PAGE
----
In addition to several interesting crystal sets, Photo Review depicts a rather unusual horn speaker. Also unusual is the Radiola III with its Balanced Amplifier mounted in a cabinet with a built-in horn speaker.

Radio Miscellanea contains an observation about an odd source of interference when testing old radios, along with a request for information concerning another area of radio not often addressed -- auto radios. We also have received feedback on articles about Rider's, radios as furniture, and Multivalve radios. And we're always grateful for notes of praise about the magazine, our services, and our Web site.

The Internet. After the April 2000 issue was released, Antique Radio Classified (A.R.C.) made the decision to change its Web site host/developer for classified ads and historical auction prices. All the other features of our Web site that you've grown to enjoy since 1995 remain the same.

As a result of this change, the classified ads and auction prices will be temporarily unavailable, and the April 2000 issue classified ads will not be posted online at this time. While we are switching hosts, our other proposed new features have been put on hold.

Coming Radio Events. Among the nearly 50 meets scheduled for April are the Colorado Radio Collectors Club's Annual Show & Sale in Colorado; and "Spring Fever" in West Virginia, jointly held by the Museum of Radio & Technology and the Pittsburgh Antique Radio Society. For our South American collectors, Antique Radios in Brazil is holding a 4-day show consisting of a swap meet, sale, and auction in Sao Roque, Brazil.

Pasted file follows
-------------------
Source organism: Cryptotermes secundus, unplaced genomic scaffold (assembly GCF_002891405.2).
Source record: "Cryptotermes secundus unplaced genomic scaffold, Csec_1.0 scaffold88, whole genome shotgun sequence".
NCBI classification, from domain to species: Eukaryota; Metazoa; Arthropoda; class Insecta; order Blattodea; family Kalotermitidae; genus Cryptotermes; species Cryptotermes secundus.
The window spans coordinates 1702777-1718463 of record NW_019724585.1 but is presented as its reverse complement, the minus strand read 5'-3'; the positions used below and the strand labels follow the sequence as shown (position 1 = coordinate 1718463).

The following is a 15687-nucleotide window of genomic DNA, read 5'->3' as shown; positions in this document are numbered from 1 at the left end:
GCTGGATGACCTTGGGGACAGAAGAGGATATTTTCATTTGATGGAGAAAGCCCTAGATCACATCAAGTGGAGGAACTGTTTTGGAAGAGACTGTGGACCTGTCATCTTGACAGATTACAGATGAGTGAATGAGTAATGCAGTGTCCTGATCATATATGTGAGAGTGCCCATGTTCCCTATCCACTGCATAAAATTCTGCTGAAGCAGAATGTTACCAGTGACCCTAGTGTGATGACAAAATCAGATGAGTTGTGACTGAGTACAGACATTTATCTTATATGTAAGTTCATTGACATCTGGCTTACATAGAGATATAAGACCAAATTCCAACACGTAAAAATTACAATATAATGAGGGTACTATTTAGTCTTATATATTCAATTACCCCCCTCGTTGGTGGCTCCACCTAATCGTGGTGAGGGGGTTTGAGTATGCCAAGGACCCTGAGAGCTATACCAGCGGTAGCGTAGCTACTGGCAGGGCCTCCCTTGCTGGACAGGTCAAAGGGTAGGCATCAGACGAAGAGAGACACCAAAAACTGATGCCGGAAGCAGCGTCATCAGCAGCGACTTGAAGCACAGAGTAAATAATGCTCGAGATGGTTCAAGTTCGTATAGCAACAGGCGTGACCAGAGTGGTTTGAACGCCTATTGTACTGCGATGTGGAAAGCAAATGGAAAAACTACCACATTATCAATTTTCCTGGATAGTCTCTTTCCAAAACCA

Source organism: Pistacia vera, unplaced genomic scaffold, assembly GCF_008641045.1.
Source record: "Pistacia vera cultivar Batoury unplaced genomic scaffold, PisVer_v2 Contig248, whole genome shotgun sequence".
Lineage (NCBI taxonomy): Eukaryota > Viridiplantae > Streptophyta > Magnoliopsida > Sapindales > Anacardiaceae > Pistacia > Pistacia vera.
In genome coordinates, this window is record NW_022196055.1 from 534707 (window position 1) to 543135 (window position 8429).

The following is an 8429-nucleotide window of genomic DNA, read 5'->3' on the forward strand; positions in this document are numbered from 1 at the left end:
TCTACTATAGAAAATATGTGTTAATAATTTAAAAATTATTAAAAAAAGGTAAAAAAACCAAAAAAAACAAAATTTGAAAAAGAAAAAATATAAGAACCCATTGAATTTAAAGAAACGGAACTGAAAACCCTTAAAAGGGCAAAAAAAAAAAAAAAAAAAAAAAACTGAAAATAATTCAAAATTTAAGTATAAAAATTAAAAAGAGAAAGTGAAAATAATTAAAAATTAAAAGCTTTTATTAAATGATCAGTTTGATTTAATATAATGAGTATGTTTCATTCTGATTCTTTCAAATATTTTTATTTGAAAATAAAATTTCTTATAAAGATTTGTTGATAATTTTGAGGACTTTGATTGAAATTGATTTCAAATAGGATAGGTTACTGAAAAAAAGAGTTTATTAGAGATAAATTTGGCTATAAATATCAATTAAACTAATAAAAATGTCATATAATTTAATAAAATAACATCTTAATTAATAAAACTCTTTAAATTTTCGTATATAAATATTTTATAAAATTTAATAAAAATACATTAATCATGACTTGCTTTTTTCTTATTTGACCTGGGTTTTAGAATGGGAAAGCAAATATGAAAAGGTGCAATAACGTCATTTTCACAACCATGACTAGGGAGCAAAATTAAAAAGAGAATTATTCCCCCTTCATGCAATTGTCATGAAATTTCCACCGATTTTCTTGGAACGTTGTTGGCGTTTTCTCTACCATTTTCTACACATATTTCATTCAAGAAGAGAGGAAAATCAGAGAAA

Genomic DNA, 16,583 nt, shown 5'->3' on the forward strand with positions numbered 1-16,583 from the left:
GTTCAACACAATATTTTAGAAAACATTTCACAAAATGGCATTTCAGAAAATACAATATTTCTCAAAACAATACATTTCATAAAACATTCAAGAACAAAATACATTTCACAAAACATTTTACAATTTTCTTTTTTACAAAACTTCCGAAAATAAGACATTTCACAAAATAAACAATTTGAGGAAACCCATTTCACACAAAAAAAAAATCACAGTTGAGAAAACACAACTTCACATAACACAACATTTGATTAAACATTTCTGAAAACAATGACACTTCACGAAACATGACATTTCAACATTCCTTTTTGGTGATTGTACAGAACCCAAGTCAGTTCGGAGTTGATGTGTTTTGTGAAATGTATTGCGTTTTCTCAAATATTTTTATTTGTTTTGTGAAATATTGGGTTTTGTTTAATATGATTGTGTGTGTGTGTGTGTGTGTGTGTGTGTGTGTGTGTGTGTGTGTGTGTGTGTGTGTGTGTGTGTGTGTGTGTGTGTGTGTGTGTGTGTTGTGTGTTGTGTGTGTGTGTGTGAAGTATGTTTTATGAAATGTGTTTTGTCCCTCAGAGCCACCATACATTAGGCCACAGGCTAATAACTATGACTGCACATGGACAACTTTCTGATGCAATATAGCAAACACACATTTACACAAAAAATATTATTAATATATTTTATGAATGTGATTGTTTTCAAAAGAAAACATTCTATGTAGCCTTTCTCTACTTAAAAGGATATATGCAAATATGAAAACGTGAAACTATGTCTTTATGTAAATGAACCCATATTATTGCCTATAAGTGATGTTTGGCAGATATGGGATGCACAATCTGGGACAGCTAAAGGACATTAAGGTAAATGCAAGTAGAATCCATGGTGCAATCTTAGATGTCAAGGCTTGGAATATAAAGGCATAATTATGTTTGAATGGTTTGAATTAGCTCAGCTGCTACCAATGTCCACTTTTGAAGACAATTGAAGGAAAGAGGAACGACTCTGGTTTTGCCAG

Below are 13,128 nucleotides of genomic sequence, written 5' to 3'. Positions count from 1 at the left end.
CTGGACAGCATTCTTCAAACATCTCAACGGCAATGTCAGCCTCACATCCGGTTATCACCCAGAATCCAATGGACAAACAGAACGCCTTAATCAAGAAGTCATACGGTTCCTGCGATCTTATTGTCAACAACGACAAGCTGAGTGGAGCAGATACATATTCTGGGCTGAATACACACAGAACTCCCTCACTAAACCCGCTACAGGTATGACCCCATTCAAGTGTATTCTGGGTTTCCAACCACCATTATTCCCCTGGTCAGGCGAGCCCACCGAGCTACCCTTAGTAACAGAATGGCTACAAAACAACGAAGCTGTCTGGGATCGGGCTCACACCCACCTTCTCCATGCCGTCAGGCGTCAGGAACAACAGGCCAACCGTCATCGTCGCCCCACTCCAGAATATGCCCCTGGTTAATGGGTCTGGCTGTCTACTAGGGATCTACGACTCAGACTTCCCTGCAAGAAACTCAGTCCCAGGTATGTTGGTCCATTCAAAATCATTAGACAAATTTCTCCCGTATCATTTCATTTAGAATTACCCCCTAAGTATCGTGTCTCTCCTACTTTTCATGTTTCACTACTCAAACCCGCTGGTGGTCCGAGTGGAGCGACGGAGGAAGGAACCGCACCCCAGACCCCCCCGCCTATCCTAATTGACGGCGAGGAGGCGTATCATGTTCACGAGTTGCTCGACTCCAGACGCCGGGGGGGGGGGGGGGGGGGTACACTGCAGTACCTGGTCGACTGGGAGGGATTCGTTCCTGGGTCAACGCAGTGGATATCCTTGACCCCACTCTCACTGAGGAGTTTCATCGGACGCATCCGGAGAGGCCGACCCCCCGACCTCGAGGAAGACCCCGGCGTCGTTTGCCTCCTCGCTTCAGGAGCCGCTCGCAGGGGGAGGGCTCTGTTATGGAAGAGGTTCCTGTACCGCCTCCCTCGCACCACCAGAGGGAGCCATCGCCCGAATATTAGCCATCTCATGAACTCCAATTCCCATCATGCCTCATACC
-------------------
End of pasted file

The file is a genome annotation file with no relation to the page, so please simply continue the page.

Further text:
Look for A.R.C. at both the New England Antique Radio Club Swap Meet in Nashua, New Hampshire, and at the National Vintage Communications Fair in Birmingham, England.

Happy Collecting!

John V. Terrey, Editor

Oops -- The Hazards of E-mail!

Radio Miscellanea in our March 2000 issue contained comments from an individual who had not given a postal address. Since we continue to use postal addresses in our magazine, we consulted our files and came up with the address of a subscriber of the same name. However, our subscriber, Mark Richardson, did not send the e-mail. We have apologized to Mark and have resolved in the future to verify the identity of all e-mail correspondents whose names might be published.

The marvel of e-mail is diminished by the confusion resulting from people failing to use even full names, let alone postal addresses. In general, e-mail encourages anonymity. To counter this trend, the signature feature on some e-mail programs can add your identification automatically. If people wish to be heard, they should be willing to identify themselves completely.

April 2000 cover

Our cover is an example of humor in advertising in the 1920s. The drawing is the cartoon on the right half of an advertising ink blotter from your editor's collection and shown in full on page 21. USL batteries are the product being touted, and the slogans indicate that the Madison Ave. mindset was hard at work even then.

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Copyright © 1996-2000 by John V. Terrey - For personal use only.
Last revised: April 4, 2000.